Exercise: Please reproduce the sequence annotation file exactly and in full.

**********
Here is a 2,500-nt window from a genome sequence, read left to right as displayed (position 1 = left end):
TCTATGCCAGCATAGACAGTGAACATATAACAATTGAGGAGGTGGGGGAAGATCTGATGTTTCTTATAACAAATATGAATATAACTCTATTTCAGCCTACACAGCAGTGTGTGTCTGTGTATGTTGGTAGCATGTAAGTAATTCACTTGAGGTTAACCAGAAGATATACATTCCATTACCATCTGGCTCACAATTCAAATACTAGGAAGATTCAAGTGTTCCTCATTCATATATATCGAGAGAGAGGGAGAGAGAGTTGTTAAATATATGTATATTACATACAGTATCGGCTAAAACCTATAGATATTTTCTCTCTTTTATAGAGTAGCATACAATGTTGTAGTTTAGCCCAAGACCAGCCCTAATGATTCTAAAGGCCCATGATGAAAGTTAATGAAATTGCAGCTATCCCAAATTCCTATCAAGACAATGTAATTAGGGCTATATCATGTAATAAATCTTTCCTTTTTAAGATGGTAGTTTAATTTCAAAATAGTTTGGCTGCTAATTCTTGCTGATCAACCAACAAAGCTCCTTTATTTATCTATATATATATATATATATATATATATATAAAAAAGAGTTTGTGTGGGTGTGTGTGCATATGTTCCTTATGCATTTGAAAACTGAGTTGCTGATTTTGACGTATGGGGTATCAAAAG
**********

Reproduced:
Here is a 2,500-nt window from a genome sequence, read left to right as displayed (position 1 = left end):
TCTATGCCAGCATAGACAGTGAACATATAACAATTGAGGAGGTGGGGGAAGATCTGATGTTTCTTATAACAAATATGAATATAACTCTATTTCAGCCTACACAGCAGTGTGTGTCTGTGTATGTTGGTAGCATGTAAGTAATTCACTTGAGGTTAACCAGAAGATATACATTCCATTACCATCTGGCTCACAATTCAAATACTAGGAAGATTCAAGTGTTCCTCATTCATATATATCGAGAGAGAGGGAGAGAGAGTTGTTAAATATATGTATATTACATACAGTATCGGCTAAAACCTATAGATATTTTCTCTCTTTTATAGAGTAGCATACAATGTTGTAGTTTAGCCCAAGACCAGCCCTAATGATTCTAAAGGCCCATGATGAAAGTTAATGAAATTGCAGCTATCCCAAATTCCTATCAAGACAATGTAATTAGGGCTATATCATGTAATAAATCTTTCCTTTTTAAGATGGTAGTTTAATTTCAAAATAGTTTGGCTGCTAATTCTTGCTGATCAACCAACAAAGCTCCTTTATTTATCTATATATATATATATATATATATATATATAAAAAAGAGTTTGTGTGGGTGTGTGTGCATATGTTCCTTATGCATTTGAAAACTGAGTTGCTGATTTTGACGTATGGGGTATCAAAAG